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Completed project

Understanding and managing the role of honey bees in CGMMV epidemiology (VM18008)

Key research provider: Northern Territory Department of Primary Industries and Resources
Publication date: Wednesday, December 15, 2021

What was it all about?

This investment, which ran from 2019 to 2021, determined the mechanisms by which honey bees introduce cucumber green mottle mosaic virus (CGMMV) into healthy cucurbit plants and developed recommendations to manage the transmission of CGMMV by honey bees.

Exposure to CGMMV is a significant concern for growers and also for the bee industry, with the virus being highly destructive and contagious. It was first detected in Australia in the Northern Territory in 2014 and has now been detected in the majority of states and territories.

The research team used lab and field trials to investigate CGMMV transmission by pollinating honey bees. They demonstrated that when CGMMV is already present in a crop, honey bees visiting flowers within the crop can transmitted CGMMV between infected and healthy plants. This does not represent a significantly greater risk than any other mechanical transfer of the virus.

The research demonstrated that if honey bees visit the flowers of CGMMV positive plants and their hive is then moved to a new location, bees foraging at the new location are able to cause CGMMV infection in cucurbit plants. This is the first time this transmission pathway has been confirmed.

CGMMV accumulates in honey bee hives when bees collect nectar and pollen from CGMMV positive plants. Standard hive management practices (spinning off honey, changing frames) reduced the detectability of CGMMV inside bee hives. CGMMV on bees from within the hive was detectable up to one month after the hive had been exposed to CGMMV positive plants. CGMMV was detectable in honey from within the same hives for over 12 months, but the virus was not viable.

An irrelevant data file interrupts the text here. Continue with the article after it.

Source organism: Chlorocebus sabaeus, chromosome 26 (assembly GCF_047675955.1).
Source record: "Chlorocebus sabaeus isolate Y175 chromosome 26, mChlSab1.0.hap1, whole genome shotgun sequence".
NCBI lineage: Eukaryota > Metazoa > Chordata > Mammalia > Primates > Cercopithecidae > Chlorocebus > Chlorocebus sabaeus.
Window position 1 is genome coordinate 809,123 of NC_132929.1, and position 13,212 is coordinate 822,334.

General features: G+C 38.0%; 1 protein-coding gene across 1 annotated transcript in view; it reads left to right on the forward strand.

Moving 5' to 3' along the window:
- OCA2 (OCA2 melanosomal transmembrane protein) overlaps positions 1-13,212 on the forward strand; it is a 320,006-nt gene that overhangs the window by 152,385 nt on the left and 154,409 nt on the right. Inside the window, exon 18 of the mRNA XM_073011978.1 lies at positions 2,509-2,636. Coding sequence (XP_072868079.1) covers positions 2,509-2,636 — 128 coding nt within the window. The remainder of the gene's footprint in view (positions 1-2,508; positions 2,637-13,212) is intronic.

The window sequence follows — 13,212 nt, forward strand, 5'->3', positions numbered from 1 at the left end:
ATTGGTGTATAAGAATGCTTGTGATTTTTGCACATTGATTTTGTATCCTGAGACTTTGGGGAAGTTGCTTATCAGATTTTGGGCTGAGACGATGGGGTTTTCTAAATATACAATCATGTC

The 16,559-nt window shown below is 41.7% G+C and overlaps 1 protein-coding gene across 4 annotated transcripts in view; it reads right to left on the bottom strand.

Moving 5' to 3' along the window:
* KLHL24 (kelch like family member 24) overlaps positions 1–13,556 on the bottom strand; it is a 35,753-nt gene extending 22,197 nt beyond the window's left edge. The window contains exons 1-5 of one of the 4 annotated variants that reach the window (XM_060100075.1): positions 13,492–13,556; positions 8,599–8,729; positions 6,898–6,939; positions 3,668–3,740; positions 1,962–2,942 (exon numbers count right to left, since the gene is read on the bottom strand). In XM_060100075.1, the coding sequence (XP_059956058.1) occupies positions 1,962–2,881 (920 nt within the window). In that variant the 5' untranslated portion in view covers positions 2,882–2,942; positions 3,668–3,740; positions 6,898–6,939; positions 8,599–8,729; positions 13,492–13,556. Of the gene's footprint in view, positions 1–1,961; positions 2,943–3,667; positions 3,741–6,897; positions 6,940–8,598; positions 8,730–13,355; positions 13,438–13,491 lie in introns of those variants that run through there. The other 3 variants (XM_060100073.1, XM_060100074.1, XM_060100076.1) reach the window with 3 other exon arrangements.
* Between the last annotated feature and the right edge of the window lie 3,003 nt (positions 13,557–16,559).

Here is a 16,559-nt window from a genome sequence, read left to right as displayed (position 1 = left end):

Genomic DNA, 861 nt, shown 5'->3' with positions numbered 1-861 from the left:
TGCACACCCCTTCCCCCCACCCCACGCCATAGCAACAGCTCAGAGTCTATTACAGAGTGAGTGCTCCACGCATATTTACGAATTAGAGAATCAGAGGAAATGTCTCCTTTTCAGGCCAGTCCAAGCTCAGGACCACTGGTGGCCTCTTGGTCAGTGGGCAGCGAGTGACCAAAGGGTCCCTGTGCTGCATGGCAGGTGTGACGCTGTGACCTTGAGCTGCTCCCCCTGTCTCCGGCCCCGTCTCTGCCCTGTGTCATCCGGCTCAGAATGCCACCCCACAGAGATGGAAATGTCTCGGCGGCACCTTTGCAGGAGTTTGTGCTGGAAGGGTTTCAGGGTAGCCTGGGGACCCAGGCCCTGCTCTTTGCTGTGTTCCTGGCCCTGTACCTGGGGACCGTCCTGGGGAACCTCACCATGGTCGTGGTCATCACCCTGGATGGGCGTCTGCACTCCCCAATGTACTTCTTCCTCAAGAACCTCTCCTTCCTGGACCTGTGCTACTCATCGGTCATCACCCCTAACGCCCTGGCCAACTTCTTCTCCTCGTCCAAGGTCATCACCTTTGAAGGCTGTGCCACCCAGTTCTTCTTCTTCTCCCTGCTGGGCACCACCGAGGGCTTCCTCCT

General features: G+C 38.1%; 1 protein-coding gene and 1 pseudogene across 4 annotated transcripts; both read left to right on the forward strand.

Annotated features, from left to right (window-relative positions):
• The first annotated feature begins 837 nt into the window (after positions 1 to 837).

Pollen samples from honey bee hives were analysed, and although 151 plant species were identified, the project team were unable to infer the plant source of the CGMMV detected.


The project produced a number of fact sheets, available below:

A recording of a webinar presented on the project's findings can also be viewed here.

Recommendations for growers:

  • Proactively manage biosecurity practices on your farm.
  • Discuss the CGMMV status of your crop with your apiarist.
  • Discuss the CGMMV status of any bee hives that you bring onto your property.
  • Ensure hives used on your property have not been exposed to CGMMV within the past month.
  • Ensure that hive materials (wax frames, honey) are not discarded in your cucurbit production areas.

Recommendations for apiarists:

  • Manage your apiary’s exposure to CGMMV by knowing the status of the cucurbit crops you service
  • If a hive has been exposed to CGMMV within the past two weeks the bees may be able to transfer CGMMV to other cucurbit plants when visiting flowers.
  • Keep concise and accurate records on hives and loads, to enable trace back to determine the source of the disease.
  • Physically separate loads based on the sites they have worked.
  • Remove CGMMV positive material from hives store equipment and consumables on the apiary in such a fashion that bees cannot access it.
  • Honey supers should be separated at the extraction plant and not interchangeable between loads.
  • Hive equipment should be cleaned between loads to ensure all wax and honey debris is removed.